Journalism can never be silent: That is its greatest virtue and greatest fault. It must speak, and must speak immediately, while the echoes of wonder, the claims of triumph and the signs of horror are still in the air.
– Henry Anatole Grunwald
For all those unaware, this week’s release, Noor, is an adaptation of Saba Imtiaz’s Karachi: You’re Killing Me. The protagonist here sulkily speaks- Mumbai, you’re killing me.
As you might have figured out, the film is placed in the ever-expanding city of Mumbai, where dreams are fulfilled and even ruthlessly shattered. Amidst the crowd, we have our oddball central character, Noor, played by Sonakshi Sinha. From the moment we’re introduced to her, we know she’s certainly not a happy creature. She yearns to be in a relationship, she hates working where she’s working, she constantly applies for a job at CNN News channel and of course, has some terrible weight issues ( This could be a self-deprecating reference as well, reminiscent of R…Rajkumar, where Shahid Kapoor mocks the actor about the same).
For someone who wants to cover worthy of being called News, her boss orders her to go to Mehboob Studios and interview Sunny Leone. The shines in her life are her closest friends, Saad (Kanan Gill) and Zara (Shibani Dandekar).
For someone looking for a major physical and emotional transformation in her demeanor, Noor discovers a disquieting truth about her domestic help and the film abruptly changes tone from sprightly to solemn.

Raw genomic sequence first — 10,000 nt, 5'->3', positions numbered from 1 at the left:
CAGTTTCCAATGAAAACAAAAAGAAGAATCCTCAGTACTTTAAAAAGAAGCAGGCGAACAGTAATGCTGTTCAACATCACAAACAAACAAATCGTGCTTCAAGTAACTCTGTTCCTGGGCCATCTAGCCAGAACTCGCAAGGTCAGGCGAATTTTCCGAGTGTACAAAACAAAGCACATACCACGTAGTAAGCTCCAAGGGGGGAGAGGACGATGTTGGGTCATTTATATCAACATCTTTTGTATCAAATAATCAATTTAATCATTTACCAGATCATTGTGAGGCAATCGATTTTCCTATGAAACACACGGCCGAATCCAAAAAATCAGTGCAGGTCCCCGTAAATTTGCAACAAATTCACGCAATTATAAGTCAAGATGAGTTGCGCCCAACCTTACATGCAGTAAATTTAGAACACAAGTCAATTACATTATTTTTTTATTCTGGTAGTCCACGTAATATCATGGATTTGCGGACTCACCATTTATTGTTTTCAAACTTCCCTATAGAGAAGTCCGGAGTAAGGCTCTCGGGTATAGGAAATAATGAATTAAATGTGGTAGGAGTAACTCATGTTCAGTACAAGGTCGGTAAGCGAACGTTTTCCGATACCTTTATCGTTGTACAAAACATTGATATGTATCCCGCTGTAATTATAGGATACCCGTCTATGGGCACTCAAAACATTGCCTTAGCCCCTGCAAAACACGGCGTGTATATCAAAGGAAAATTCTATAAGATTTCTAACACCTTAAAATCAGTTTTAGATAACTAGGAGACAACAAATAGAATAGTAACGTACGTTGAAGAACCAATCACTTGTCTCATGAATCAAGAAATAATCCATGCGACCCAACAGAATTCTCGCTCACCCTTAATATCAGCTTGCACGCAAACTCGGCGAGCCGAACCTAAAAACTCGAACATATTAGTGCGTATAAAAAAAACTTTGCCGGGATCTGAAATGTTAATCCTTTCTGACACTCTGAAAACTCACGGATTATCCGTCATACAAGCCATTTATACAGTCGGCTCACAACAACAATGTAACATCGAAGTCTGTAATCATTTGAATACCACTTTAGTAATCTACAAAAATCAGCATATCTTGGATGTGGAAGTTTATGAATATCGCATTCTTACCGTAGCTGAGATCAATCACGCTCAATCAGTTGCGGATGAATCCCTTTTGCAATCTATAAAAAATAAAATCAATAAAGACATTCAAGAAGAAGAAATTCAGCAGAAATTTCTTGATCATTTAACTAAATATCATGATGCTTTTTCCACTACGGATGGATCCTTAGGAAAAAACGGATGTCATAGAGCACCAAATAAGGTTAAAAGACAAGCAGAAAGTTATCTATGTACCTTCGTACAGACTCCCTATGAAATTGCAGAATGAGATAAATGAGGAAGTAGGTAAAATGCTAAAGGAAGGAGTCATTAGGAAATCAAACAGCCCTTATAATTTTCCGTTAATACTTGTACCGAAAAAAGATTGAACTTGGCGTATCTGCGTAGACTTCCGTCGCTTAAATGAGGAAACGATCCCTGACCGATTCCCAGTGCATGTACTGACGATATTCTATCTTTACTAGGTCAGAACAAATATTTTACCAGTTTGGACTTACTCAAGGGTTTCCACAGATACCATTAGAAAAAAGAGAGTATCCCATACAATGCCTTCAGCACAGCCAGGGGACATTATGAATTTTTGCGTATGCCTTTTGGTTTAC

Post intermission, it’s all about unraveling the truth and fighting for one’s justice. As the film threatens to disintegrate into the heaps of boredom, it’s the performances that somehow save the day.
Sonakshi Sinha springs a pleasant surprise in the role of a journalist. It’s refreshing to witness her in a full flesh and blood role for the first time since the 2013 Lootera. Tired of watching her repetitively in those bizarre and banal blockbuster potboilers, she comes across as a rejuvenating breath of fresh air.
Kanan Gill, in his debut, has an endearing screen persona and creates an energetic and boisterous chemistry with the leading lady.
Manish Chaudhry, portraying the role of Sinha’s boss, has his moments too, and here’s an actor who deserves a lot more than what he has. He was one of the best things about Rocket Singh- Salesman of the Year, and you may be reminded of that shining performance here as well.
Noor can be called as a concoction of high spirits and sobriety, what starts as a film about life issues transforms into a fight for justice. You do applaud the idea and the fact that even today, some journalists do believe in the notion, you also feel- How I wish it remained a breezy entertainer about a girl and her personal problems and pleasures!
But then, to each his own.